ENVIRONMENT

Russia Frees Last Of Captured Belugas From 'Whale Jail'

11 orcas and dozens of belugas have been released from a miserable holding facility, though some experts say the way they were freed may put them at risk.

MOSCOW, Nov 10 (Reuters) - Russian authorities said on Sunday they had completed the release of dozens of captured beluga whales whose plight sparked an appeal by Hollywood celebrities and the intervention of President Vladimir Putin.

Beluga whales in the facility where illegally caught orcas and belugas were previously being kept to be sold to Chinese amuse
Beluga whales in the facility where illegally caught orcas and belugas were previously being kept to be sold to Chinese amusement parks, in Srednyaya Bay near the city of Nakhodka in Russia's Far East.

The mammals, caught last year to be sold to marine parks or aquariums in China, were being kept in cramped conditions in a bay near the Pacific port of Nakhodka along with 11 orcas. Russian media dubbed their enclosures a “whale jail.”

An aerial view of the enclosures that became widely known as "whale jail."
An aerial view of the enclosures that became widely known as "whale jail."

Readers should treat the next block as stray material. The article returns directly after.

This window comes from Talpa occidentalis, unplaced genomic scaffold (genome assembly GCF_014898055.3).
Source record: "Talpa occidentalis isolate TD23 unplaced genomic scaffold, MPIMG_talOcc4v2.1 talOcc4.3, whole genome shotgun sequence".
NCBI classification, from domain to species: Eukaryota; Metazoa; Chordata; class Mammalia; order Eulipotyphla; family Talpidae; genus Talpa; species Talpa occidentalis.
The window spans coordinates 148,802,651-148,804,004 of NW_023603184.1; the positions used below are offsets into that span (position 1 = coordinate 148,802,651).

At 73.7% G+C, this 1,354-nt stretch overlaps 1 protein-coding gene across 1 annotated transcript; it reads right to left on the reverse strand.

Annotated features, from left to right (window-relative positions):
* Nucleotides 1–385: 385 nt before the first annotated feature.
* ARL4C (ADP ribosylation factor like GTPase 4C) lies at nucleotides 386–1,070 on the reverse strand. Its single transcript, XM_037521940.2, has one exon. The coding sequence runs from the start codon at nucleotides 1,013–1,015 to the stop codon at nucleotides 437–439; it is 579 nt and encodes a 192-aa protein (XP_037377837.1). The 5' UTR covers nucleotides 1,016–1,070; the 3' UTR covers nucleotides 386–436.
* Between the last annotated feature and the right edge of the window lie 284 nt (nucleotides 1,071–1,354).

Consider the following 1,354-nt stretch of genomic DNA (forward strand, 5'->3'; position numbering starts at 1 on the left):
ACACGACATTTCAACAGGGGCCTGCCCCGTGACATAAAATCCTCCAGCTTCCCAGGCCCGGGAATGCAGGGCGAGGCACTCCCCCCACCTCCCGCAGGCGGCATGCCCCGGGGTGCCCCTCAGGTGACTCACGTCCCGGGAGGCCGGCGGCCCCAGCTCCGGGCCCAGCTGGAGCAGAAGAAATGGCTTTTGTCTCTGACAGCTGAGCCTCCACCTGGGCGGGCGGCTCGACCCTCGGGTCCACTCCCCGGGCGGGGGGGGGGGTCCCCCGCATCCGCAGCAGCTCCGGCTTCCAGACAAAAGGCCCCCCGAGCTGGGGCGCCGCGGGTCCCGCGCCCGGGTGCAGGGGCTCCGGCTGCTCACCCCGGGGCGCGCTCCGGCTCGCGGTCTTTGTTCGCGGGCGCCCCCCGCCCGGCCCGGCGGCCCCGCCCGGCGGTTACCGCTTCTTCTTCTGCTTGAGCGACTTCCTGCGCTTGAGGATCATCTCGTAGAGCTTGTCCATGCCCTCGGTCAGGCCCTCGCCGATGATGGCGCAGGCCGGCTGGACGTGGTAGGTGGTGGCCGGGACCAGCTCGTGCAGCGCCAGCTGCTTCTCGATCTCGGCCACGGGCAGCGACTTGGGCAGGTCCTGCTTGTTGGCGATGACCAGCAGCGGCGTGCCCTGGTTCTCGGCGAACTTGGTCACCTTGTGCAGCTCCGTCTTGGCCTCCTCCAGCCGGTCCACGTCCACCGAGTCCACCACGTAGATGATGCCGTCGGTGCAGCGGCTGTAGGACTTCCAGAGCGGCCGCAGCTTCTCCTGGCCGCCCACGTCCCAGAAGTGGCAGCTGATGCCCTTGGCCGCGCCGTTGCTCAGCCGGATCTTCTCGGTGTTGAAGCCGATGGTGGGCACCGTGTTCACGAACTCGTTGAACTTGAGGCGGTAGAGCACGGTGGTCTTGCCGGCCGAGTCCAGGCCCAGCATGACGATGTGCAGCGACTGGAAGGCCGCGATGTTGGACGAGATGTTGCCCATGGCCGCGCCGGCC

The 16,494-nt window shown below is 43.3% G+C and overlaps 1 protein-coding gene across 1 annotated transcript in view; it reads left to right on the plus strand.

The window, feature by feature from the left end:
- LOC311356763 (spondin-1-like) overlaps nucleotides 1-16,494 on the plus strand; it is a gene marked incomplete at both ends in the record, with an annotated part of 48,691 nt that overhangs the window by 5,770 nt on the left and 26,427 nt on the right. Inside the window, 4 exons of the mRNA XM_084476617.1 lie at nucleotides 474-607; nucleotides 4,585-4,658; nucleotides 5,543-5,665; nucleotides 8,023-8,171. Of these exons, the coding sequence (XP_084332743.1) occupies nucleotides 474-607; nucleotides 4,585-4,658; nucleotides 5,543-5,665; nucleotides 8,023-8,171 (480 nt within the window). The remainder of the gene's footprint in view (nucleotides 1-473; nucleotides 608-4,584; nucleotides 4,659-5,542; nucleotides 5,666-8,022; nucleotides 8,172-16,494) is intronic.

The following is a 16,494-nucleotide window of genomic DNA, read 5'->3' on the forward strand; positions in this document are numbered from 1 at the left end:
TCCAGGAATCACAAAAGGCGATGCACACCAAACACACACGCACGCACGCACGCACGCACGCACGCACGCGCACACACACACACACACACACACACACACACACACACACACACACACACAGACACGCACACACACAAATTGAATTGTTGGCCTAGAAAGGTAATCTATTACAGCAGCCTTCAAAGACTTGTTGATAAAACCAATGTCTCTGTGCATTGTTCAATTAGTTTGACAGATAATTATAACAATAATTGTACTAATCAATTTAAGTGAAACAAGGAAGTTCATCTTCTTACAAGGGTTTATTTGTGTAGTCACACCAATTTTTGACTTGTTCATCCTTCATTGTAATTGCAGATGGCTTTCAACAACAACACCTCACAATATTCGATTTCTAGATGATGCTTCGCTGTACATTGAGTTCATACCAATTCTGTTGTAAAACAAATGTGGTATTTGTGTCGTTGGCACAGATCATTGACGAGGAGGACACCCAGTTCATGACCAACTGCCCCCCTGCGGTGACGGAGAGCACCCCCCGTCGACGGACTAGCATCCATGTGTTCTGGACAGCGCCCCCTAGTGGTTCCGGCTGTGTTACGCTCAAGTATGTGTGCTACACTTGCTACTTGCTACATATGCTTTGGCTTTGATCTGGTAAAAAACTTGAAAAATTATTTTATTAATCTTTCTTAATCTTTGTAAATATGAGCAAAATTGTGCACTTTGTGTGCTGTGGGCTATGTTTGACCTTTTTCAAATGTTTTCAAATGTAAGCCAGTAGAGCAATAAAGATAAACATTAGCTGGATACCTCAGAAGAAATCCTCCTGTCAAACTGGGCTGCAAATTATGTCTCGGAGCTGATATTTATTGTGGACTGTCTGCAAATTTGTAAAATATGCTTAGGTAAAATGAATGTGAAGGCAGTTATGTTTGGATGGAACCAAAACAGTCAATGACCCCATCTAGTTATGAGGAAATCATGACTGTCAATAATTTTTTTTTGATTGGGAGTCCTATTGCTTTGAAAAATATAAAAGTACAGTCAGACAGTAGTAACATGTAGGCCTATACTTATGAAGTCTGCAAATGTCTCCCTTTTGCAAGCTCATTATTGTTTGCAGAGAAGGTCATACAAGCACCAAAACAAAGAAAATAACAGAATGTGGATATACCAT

“An operation on the release of the sea mammals to their natural habitat in (the region of) Primorye has been completed,” the Russian Research Institute for Fisheries and Oceanology said in a statement.

Employees taking part in the operation to transport and release orcas and from the facility in June.
Employees taking part in the operation to transport and release orcas and from the facility in June.

“All the remaining belugas were released in the Bay of Assumption ... on Sunday, Nov. 10,” it said, adding that the operation had started five days earlier.

The plight of the orcas, which were being held with 87 beluga whales, triggered an international outcry and celebrities including Leonardo DiCaprio supported a petition that drew nearly 1.5 million signatures calling for their return to the ocean.

The Kremlin had ordered local authorities in the Russian Far East to intervene and officials started releasing them in batches in late June.

The way the animals were released - which saw them transported for six days across 1,800 km (1,100 miles) - had been criticized by Greenpeace and international scientists who have said it had been rushed, was conducted in secret and may have put the animals at risk of dying.

(Reporting by Vladimir Soldatkin, Editing by Helen Popper)

CONVERSATIONS